Fisheries are critical to economic livelihood and food security in the Pacific. Inshore fisheries provide the primary or secondary source of income for up to 50 percent of Pacific households (SPC 2015). Government, business, civil society, and international partners must work together to ensure sustainable management of marine resources for current and future generations. When the U.S. Department of State learned about the Fish 2.0 competition, we took the bait. We are proud to be sponsors of an effort that supports sustainable seafood businesses by linking them to global networks of experts and investors.
Fish 2.0 is a year-long competition conducted online, so that seafood businesses anywhere in the world can participate. During the competition, each business receives feedback from expert judges, and competitors also take part in webinars that provide additional knowledge building on topics such as winning investment, legal fundamentals, and working with large scale buyers. The competition has four phases, and finalists have a unique opportunity to present their business ideas to a broad range of investors and supply-chain partners who are interested in seafood and can help their businesses grow.
In 2015, the U.S. State Department sponsored the Fish 2.0 competition in the Pacific Islands, and the results were outstanding. I had the pleasure of meeting the first group of Pacific competitors at a Fish 2.0 workshop in Nadi, Fiji. At the workshop, 30 aspiring entrepreneurs learned critical business skills, how to create a growth plan, develop a company vision, and work with global investors—all with a unique focus on sustainability and impact. In that year’s competition, five Pacific businesses advanced to the final round to pitch their businesses against competitors from around the world. The Pacific Islands’ impressive showing demonstrated the region’s commitment to sustainability and strong entrepreneurial spirit.
Bhan Singh of Pacific Fishing Company Limited, based in Suva, Fiji, had a positive experience as a 2015 Fish 2.0 finalist. After pitching at the finals, Singh launched into discussions with a prospective buyer of a new product that is currently in development. Singh also won a Fish 2.0 capacity-building prize that enabled him to identify some of the issues and bottlenecks his company faced and improve its productivity. “Fish 2.0 definitely helped us re-think the business,” Singh said. “Social responsibility and sustainability is a big part of the process of Fish 2.0 and it gave me a lot of insights and inspired me to think business from a different dynamic.”
Another one of the 2015 participants, Alfred Kalontas of ALFA Fishing, from Vanuatu, was a Fish 2.0 finalist and winner after demonstrating how his business model generates revenue and positive social impact. Kalontas’ performance earned him a grant from the Government of New Zealand that will ready his company to accept outside investment, and his success is already having a positive impact on other businesses in the Pacific. Kalontas explained, “The prize we won had raised a lot of interest and encouragement locally and regionally for small and medium fisheries related businesses.”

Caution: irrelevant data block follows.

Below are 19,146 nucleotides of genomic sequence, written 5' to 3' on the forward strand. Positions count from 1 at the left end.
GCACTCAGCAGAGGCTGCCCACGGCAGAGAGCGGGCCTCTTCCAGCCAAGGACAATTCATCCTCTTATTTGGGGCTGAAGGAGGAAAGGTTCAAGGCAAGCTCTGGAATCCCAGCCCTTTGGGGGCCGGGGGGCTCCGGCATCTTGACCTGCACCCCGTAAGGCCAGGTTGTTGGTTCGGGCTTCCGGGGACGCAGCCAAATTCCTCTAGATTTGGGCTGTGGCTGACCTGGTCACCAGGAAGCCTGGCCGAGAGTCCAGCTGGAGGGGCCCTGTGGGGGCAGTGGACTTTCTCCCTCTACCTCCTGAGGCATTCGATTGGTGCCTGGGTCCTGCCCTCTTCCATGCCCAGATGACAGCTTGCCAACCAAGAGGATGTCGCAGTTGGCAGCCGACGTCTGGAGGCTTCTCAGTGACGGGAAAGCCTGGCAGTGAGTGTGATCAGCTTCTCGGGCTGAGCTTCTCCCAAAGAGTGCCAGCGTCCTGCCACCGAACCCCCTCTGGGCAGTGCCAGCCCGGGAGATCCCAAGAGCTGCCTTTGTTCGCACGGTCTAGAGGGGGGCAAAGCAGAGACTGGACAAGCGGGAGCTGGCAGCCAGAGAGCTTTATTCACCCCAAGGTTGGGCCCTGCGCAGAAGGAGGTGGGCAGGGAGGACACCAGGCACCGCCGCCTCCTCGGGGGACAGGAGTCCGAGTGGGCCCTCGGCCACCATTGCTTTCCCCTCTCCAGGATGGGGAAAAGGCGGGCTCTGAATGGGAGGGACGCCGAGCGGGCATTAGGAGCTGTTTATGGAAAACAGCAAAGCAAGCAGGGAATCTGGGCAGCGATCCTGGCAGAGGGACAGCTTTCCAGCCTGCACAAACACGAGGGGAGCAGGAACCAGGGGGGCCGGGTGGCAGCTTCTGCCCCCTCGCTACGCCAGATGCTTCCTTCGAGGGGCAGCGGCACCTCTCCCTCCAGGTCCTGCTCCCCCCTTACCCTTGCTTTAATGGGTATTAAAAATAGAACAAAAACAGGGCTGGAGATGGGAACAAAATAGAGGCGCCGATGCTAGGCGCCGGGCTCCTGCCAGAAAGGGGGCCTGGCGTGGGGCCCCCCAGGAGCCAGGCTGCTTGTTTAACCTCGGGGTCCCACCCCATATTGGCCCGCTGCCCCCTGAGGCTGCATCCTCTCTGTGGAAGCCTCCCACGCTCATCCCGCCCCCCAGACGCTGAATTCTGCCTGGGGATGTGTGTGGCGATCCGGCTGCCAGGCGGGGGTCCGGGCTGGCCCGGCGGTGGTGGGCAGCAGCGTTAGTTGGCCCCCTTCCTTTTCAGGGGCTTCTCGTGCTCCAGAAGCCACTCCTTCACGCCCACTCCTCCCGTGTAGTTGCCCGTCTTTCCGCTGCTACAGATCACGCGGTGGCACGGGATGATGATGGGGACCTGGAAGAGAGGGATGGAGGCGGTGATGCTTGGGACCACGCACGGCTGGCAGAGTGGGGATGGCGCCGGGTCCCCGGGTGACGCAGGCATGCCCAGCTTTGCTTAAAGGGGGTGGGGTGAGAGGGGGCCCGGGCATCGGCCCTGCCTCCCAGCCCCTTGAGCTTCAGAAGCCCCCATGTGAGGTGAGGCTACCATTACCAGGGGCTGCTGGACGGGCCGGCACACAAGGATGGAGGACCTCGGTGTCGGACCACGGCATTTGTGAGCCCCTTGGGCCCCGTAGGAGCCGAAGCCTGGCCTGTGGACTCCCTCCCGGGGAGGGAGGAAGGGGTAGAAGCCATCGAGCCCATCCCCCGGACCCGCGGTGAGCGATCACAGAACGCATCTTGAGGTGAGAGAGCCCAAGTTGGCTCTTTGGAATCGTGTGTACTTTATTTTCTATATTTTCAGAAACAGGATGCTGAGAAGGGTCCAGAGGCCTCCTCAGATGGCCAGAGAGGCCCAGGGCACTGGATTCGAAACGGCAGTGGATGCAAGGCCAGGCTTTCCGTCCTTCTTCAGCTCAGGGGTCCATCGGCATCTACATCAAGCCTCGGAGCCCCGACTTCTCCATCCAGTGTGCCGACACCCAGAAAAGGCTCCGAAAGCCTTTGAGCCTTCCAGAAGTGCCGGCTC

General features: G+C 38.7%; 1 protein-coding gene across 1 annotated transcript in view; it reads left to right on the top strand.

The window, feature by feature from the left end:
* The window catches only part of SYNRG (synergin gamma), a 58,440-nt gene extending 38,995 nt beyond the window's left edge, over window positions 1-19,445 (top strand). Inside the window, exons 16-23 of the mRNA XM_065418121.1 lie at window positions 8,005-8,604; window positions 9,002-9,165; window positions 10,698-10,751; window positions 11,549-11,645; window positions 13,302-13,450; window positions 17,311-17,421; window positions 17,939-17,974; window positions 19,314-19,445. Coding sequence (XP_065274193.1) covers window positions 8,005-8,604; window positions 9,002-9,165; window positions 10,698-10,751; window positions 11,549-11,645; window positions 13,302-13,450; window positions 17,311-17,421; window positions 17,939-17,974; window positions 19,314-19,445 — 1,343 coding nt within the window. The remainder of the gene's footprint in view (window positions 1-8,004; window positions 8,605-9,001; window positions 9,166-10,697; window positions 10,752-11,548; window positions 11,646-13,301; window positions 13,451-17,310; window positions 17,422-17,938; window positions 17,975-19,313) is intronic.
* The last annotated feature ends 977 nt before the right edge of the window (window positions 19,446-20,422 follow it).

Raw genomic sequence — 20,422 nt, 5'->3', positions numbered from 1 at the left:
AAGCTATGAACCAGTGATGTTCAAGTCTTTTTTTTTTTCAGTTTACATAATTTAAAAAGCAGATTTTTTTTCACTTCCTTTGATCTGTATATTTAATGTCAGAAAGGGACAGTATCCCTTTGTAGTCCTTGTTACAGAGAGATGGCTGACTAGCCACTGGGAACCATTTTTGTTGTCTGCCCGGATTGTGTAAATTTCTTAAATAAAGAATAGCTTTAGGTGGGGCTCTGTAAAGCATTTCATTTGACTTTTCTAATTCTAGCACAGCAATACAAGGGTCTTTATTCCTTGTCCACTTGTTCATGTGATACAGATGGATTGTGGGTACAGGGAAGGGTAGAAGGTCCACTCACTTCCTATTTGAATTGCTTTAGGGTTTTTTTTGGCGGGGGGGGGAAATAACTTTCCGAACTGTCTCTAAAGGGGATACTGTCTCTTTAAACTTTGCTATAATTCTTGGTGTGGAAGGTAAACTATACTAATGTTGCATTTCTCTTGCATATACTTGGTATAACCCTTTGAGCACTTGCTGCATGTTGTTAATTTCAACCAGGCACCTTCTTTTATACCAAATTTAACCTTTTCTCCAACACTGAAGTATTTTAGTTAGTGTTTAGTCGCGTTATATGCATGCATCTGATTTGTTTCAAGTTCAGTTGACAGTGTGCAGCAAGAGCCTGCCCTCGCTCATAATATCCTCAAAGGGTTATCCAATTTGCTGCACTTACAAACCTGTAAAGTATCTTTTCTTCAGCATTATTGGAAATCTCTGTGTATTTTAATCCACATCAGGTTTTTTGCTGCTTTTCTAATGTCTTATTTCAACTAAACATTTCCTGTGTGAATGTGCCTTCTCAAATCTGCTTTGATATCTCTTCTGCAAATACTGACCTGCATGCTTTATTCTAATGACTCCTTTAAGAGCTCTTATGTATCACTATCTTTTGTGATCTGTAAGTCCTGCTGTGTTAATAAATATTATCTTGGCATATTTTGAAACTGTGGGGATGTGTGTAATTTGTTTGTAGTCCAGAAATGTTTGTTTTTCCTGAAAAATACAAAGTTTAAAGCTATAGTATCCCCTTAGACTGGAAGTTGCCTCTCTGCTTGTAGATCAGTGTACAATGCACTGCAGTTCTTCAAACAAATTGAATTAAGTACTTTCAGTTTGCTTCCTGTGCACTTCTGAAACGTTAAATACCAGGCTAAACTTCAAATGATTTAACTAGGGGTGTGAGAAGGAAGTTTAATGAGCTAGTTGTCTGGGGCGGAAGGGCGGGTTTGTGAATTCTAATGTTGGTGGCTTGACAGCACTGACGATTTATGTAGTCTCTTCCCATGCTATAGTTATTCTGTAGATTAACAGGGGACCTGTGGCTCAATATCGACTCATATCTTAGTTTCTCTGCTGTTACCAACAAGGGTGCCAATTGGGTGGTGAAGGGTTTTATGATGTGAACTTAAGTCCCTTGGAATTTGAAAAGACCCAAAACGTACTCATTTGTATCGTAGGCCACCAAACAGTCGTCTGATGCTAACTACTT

Both Kalontas and 2015 finalist, Pacific Ocean Culture Pte Ltd, a Fijian aquaculture company, called for other Pacific companies to join the competition. Pacific Ocean Culture’s Paul Ryan and Cathy Joyce said that Fish 2.0 provided their company access to business networks and resources not typically available in developing countries. According to Joyce, “Fish 2.0 helped shape changes to how we operate, gave focus, required us to define the business which was useful at the start-up phase and has continued to be invaluable.”
Competitors, such as Ryan and Joyce, are paired with a business advisor and an impact advisor, who review business and competition materials and provide feedback. 2015 competitor Andriet Tilfas, from Federated States of Micronesia, lauded recommendations from her Fish 2.0 business advisor and other participants that enabled her to extend her business lease for a longer term. Tilfas said, “I have seen and noticed positive impact, not only in terms of revenue increase but also the new networks establishment and relationships I am now having with other businesses within the region.”
Convinced that Fish 2.0 was a sound investment, we decided to sponsor the initiative again this year. Fish 2.0 provides capacity building and mentoring support to businesses throughout the various stages of the competition. The workshops that I attended in 2015 and 2016 brought together Pacific entrepreneurs who otherwise would not have met, sparking new partnerships, building practical business skills, and developing pitches to potential investors.
I was delighted to meet a number of the competitors in the 2017 cycle at a pre-competition workshop that I attended in Suva in November 2016. And I am very excited that this week (on November 7-8), three Pacific Island companies from Palau, Solomon Islands, and Vanuatu will pitch at the 2017 Fish 2.0 competition finals at Stanford University in Palo Alto, CA. I’m looking forward to finding out how these companies fare at the competition.
Regardless of the outcome in Palo Alto, though, the results already speak for themselves. Fish 2.0 is helping to build a sustainable fisheries community that will pay dividends for business owners, investors, Pacific nations, and the ocean around us, far into the future. The U.S. State Department is proud to support sustainable economic growth in the Pacific as a sponsor of Fish 2.0.
About the Author: Judith Cefkin serves as the U.S. Ambassador to Fiji, Kiribati, Nauru, Tonga, and Tuvalu.
Editor's Note: This entry also appears in the U.S. Department of State's publication on Medium.com.